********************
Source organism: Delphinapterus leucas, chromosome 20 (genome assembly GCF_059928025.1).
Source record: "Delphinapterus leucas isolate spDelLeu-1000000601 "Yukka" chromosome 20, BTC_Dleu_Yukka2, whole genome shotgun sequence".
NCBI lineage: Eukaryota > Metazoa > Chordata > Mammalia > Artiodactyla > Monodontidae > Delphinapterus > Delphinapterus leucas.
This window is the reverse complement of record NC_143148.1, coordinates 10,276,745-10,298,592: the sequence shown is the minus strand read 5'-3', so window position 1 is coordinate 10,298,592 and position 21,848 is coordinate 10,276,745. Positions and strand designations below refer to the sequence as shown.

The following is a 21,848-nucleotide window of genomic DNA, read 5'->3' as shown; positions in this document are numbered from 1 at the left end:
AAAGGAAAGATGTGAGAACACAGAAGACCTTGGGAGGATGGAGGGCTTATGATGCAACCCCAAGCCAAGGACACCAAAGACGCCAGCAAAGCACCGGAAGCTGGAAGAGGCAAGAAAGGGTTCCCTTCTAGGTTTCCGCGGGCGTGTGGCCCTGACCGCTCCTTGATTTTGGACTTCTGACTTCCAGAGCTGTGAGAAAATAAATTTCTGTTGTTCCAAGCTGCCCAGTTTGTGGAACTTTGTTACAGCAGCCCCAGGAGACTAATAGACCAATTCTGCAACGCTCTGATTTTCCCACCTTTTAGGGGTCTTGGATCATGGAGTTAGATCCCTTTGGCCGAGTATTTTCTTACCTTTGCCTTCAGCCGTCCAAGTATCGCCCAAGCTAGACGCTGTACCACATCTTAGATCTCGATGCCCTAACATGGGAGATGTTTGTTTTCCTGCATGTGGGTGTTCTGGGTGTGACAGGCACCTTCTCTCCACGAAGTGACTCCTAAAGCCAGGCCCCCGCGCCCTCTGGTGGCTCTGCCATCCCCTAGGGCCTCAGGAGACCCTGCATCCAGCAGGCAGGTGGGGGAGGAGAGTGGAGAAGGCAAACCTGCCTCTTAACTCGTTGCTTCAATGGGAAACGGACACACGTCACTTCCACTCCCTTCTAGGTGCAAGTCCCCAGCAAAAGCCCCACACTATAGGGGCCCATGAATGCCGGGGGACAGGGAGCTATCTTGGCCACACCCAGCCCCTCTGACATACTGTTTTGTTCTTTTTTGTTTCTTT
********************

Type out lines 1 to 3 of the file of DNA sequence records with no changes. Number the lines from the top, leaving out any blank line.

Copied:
Source organism: Delphinapterus leucas, chromosome 20 (genome assembly GCF_059928025.1).
Source record: "Delphinapterus leucas isolate spDelLeu-1000000601 "Yukka" chromosome 20, BTC_Dleu_Yukka2, whole genome shotgun sequence".
NCBI lineage: Eukaryota > Metazoa > Chordata > Mammalia > Artiodactyla > Monodontidae > Delphinapterus > Delphinapterus leucas.